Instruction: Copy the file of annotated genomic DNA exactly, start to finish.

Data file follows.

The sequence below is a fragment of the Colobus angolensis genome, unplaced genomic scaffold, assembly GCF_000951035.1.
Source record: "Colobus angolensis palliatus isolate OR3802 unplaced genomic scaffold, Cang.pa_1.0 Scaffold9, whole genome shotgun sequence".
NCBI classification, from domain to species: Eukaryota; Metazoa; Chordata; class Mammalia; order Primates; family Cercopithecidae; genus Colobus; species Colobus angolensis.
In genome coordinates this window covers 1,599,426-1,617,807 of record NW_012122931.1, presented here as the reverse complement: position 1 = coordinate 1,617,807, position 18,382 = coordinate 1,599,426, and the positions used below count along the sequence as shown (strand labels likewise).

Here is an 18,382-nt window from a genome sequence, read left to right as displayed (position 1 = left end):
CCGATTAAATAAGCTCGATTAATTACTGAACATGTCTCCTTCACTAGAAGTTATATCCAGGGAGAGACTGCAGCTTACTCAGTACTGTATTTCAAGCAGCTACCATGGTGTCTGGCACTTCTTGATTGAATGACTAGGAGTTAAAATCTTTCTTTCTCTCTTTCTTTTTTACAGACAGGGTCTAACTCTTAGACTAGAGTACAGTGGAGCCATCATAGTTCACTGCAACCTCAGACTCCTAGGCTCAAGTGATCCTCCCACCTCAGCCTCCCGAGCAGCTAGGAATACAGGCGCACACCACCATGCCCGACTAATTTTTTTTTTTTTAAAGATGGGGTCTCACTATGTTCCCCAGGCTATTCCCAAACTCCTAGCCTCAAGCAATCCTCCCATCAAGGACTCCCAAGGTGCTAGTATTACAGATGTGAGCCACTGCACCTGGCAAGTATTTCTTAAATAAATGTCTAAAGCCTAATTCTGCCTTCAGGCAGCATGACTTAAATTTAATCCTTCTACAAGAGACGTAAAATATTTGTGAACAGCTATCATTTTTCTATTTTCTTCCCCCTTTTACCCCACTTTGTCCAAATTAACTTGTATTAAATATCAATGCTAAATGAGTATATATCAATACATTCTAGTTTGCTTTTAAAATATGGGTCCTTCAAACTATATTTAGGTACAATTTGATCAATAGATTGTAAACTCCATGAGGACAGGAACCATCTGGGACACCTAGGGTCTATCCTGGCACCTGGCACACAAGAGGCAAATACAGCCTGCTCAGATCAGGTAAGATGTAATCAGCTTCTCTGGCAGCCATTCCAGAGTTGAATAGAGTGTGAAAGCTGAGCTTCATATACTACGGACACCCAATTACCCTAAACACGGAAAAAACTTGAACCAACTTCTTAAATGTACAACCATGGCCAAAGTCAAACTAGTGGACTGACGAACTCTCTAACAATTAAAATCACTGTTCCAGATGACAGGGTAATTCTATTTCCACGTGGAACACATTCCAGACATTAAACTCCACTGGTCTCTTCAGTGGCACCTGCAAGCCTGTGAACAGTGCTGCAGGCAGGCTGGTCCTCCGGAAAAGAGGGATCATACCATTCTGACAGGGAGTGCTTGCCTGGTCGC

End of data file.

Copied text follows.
The sequence below is a fragment of the Colobus angolensis genome, unplaced genomic scaffold, assembly GCF_000951035.1.
Source record: "Colobus angolensis palliatus isolate OR3802 unplaced genomic scaffold, Cang.pa_1.0 Scaffold9, whole genome shotgun sequence".
NCBI classification, from domain to species: Eukaryota; Metazoa; Chordata; class Mammalia; order Primates; family Cercopithecidae; genus Colobus; species Colobus angolensis.
In genome coordinates this window covers 1,599,426-1,617,807 of record NW_012122931.1, presented here as the reverse complement: position 1 = coordinate 1,617,807, position 18,382 = coordinate 1,599,426, and the positions used below count along the sequence as shown (strand labels likewise).

Here is an 18,382-nt window from a genome sequence, read left to right as displayed (position 1 = left end):
CCGATTAAATAAGCTCGATTAATTACTGAACATGTCTCCTTCACTAGAAGTTATATCCAGGGAGAGACTGCAGCTTACTCAGTACTGTATTTCAAGCAGCTACCATGGTGTCTGGCACTTCTTGATTGAATGACTAGGAGTTAAAATCTTTCTTTCTCTCTTTCTTTTTTACAGACAGGGTCTAACTCTTAGACTAGAGTACAGTGGAGCCATCATAGTTCACTGCAACCTCAGACTCCTAGGCTCAAGTGATCCTCCCACCTCAGCCTCCCGAGCAGCTAGGAATACAGGCGCACACCACCATGCCCGACTAATTTTTTTTTTTTTAAAGATGGGGTCTCACTATGTTCCCCAGGCTATTCCCAAACTCCTAGCCTCAAGCAATCCTCCCATCAAGGACTCCCAAGGTGCTAGTATTACAGATGTGAGCCACTGCACCTGGCAAGTATTTCTTAAATAAATGTCTAAAGCCTAATTCTGCCTTCAGGCAGCATGACTTAAATTTAATCCTTCTACAAGAGACGTAAAATATTTGTGAACAGCTATCATTTTTCTATTTTCTTCCCCCTTTTACCCCACTTTGTCCAAATTAACTTGTATTAAATATCAATGCTAAATGAGTATATATCAATACATTCTAGTTTGCTTTTAAAATATGGGTCCTTCAAACTATATTTAGGTACAATTTGATCAATAGATTGTAAACTCCATGAGGACAGGAACCATCTGGGACACCTAGGGTCTATCCTGGCACCTGGCACACAAGAGGCAAATACAGCCTGCTCAGATCAGGTAAGATGTAATCAGCTTCTCTGGCAGCCATTCCAGAGTTGAATAGAGTGTGAAAGCTGAGCTTCATATACTACGGACACCCAATTACCCTAAACACGGAAAAAACTTGAACCAACTTCTTAAATGTACAACCATGGCCAAAGTCAAACTAGTGGACTGACGAACTCTCTAACAATTAAAATCACTGTTCCAGATGACAGGGTAATTCTATTTCCACGTGGAACACATTCCAGACATTAAACTCCACTGGTCTCTTCAGTGGCACCTGCAAGCCTGTGAACAGTGCTGCAGGCAGGCTGGTCCTCCGGAAAAGAGGGATCATACCATTCTGACAGGGAGTGCTTGCCTGGTCGC